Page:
Personal Aside

By the by: the city (PT) and state (PSDB) of São Paulo have teamed up to produce a relatively incident-free series of matches at the Art Deco stadium of Corinthians.

A notorious Argentine hooligan leader was arrested yesterday.

In our neighborhood, a well-known night club district, police managed to keep things under control without macing the mainly out-of-towners en masse, as far as we could see.

There seemed to be a ceasefire in the war on hookers as well — not that there has ever been much of a war on hookers — some pimps are also cops, as an incident at the infamous Help night club in Rio made clear a couple of years ago –but the local authorities and FIFA, in their tourist guides, have made a point of warning fans about the trouble you can find yourself in when you find out she was 14 and lived in a cardboard box.

Writing for the Estadão, a neighborhood columnist takes a catastrophic view as well.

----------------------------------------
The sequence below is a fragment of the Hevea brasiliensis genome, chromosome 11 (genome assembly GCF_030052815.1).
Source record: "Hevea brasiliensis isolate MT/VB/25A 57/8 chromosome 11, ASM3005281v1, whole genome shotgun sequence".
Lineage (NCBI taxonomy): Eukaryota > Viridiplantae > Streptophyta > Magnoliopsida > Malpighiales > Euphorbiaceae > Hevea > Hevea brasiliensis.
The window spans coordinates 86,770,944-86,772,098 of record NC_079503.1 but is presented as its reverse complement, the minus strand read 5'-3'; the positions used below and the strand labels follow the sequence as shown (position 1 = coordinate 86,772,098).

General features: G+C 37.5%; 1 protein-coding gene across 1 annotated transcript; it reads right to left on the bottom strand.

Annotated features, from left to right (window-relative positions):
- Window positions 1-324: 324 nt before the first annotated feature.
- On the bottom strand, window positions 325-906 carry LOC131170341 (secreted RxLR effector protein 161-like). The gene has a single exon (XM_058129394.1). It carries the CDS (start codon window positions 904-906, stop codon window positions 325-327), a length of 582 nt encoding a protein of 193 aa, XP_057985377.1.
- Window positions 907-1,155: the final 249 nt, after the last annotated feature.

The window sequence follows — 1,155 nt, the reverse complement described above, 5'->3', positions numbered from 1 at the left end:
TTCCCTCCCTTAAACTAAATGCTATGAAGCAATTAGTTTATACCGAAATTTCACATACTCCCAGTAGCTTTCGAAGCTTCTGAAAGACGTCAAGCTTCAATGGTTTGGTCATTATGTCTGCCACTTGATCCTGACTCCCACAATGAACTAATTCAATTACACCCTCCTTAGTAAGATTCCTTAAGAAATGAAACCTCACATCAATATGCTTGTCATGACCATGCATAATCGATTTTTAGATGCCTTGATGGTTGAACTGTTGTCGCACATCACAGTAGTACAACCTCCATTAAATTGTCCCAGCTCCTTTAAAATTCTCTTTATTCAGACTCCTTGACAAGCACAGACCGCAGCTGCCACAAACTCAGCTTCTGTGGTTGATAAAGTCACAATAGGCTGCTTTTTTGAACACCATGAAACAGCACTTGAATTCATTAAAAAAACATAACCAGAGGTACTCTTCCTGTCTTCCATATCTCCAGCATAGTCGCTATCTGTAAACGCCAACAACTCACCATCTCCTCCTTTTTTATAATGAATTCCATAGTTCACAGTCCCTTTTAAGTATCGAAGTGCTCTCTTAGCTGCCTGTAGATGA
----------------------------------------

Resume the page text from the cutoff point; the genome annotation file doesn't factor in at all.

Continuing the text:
Every day I am obliged to pass through the Vila Madalena — an agreeable  route that was transformed during the Cup into an unbearable nightmare. …

He then reproduces a substantial passage from Kafka, “An Old Manuscript.”

Not us.

As the tournament play began, we went  ate a nice lamb picanha and split a bottle of Argentine syrah at an unusually lively but still civilized Martin Fierro. Troopers were standing around, looking bored. A 1:00 a.m. curfew was enforced. No buses were burned.

The Unsaid

Postscript: if the FSP has dedicated a substantial volume of column inches to the “tragedy,” it has been notably quiet about another (heart)breaking story: The former governor of Minas Gerais, ex-president of the PSDB, who will be going to trial on corruption charges this month.

Google News turns up only one result, in the Diário do Grande ABC — a regional paper produced in a labor-federation and Workers-Party stronghold.

Eduardo Azeredo is accused of using — perhaps even  inventing — the same laundering scheme for which senior Workers Party officials were recently jailed. Publicly funded events — a motocross championship, Rock in Rio — were overbilled by contractors and presto! Phantom cash!